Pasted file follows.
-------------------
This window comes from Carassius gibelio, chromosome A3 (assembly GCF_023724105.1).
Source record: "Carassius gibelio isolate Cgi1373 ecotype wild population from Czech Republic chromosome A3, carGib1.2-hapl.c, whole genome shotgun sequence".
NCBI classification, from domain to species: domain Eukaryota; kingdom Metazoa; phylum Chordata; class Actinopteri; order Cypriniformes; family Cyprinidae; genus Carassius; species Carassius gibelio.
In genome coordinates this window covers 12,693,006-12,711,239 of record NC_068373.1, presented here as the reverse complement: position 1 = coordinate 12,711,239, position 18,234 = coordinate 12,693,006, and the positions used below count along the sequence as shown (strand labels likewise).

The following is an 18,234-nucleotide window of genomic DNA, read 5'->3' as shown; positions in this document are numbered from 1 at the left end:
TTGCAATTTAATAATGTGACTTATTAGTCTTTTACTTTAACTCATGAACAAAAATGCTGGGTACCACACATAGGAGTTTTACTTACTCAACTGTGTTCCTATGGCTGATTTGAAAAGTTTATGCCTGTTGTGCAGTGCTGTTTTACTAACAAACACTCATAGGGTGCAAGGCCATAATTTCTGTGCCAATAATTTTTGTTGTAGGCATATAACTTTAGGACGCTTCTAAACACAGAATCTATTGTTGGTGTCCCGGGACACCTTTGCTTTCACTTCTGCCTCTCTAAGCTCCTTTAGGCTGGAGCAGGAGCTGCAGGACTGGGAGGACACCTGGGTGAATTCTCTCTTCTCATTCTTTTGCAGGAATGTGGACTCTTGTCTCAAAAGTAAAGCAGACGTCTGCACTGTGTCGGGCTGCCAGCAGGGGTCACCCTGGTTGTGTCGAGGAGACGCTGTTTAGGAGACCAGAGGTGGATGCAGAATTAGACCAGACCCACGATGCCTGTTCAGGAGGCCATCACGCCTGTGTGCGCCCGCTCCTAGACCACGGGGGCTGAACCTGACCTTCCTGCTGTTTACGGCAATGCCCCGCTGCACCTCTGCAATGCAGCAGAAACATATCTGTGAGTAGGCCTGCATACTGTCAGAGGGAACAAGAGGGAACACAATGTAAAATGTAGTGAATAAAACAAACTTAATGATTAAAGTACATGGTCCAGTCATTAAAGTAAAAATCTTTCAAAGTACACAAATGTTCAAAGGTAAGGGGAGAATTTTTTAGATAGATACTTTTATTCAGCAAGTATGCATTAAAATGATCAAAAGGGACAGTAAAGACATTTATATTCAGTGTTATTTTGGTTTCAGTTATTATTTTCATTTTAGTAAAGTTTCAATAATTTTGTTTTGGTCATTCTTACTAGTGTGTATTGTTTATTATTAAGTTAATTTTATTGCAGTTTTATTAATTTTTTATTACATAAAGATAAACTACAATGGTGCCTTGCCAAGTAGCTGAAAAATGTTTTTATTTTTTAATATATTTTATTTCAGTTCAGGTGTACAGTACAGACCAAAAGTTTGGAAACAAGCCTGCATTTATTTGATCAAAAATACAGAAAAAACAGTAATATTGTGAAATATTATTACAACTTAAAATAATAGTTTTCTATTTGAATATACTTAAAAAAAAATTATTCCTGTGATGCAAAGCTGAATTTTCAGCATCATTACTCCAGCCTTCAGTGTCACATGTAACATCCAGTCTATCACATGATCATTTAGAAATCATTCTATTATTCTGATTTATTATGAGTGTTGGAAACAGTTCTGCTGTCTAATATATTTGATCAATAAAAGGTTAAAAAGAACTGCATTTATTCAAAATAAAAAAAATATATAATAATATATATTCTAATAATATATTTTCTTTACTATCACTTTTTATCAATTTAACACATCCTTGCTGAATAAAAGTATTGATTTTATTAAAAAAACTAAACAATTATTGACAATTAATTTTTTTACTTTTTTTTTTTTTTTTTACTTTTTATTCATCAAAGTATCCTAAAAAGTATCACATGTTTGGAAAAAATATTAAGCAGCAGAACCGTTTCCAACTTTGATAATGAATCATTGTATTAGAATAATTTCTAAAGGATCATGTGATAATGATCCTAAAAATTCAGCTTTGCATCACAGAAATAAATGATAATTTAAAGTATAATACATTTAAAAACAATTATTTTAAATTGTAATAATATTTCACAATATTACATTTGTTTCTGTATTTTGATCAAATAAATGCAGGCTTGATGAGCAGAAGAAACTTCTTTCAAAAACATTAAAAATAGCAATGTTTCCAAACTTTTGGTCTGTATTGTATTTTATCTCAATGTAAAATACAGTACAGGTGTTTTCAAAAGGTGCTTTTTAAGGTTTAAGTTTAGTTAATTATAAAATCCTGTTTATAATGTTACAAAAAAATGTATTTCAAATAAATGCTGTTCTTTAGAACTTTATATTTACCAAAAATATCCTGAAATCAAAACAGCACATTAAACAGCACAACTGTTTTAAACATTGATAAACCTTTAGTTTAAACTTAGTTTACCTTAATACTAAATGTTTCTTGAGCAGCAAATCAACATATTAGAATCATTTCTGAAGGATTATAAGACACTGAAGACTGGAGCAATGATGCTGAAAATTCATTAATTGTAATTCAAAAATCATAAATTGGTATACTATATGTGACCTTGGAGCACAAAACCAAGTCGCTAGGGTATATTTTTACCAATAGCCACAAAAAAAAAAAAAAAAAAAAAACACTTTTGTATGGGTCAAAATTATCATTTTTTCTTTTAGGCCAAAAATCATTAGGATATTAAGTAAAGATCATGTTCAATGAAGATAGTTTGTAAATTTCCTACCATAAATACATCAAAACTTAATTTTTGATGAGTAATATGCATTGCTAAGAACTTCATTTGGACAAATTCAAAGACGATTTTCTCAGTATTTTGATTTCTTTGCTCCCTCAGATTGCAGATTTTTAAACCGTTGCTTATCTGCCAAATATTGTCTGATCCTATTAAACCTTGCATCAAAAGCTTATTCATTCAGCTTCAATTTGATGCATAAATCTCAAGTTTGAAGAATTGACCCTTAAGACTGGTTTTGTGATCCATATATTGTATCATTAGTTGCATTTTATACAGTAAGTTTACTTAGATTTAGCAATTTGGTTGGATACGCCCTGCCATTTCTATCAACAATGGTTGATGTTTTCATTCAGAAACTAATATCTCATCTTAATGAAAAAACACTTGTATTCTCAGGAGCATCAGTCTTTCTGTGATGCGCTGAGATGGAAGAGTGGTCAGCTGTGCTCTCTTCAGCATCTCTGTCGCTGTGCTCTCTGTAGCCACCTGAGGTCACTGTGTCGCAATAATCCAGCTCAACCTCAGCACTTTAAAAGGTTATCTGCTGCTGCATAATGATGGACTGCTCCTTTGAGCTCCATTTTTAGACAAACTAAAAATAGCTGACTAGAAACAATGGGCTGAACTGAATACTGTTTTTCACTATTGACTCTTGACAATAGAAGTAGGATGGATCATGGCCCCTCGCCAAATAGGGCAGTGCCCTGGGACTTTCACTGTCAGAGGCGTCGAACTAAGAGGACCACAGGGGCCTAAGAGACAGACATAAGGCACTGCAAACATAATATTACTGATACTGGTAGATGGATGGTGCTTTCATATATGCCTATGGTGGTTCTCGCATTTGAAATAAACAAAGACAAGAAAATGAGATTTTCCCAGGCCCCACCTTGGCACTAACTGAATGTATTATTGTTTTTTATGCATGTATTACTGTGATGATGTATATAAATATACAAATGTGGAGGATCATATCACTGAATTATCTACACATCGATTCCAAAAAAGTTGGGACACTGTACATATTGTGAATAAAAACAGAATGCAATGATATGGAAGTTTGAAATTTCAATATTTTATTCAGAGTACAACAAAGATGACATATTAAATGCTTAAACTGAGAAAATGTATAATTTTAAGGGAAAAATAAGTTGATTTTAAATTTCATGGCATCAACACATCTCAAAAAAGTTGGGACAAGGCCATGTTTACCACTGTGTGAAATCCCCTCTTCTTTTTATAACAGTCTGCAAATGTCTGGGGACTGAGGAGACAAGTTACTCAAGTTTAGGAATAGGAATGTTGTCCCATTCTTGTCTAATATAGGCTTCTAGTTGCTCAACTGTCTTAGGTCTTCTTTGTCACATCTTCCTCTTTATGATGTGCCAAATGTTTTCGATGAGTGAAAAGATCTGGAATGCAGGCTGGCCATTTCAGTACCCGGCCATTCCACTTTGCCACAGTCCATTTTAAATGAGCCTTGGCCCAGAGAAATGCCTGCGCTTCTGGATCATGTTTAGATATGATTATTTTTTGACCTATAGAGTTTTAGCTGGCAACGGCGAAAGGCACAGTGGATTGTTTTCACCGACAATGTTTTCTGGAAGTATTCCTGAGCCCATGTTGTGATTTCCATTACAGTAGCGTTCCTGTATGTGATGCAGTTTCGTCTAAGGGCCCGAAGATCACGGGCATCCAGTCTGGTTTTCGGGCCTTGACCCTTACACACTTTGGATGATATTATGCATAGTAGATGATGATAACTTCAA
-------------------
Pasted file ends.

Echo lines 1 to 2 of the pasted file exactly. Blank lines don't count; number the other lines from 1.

This window comes from Carassius gibelio, chromosome A3 (assembly GCF_023724105.1).
Source record: "Carassius gibelio isolate Cgi1373 ecotype wild population from Czech Republic chromosome A3, carGib1.2-hapl.c, whole genome shotgun sequence".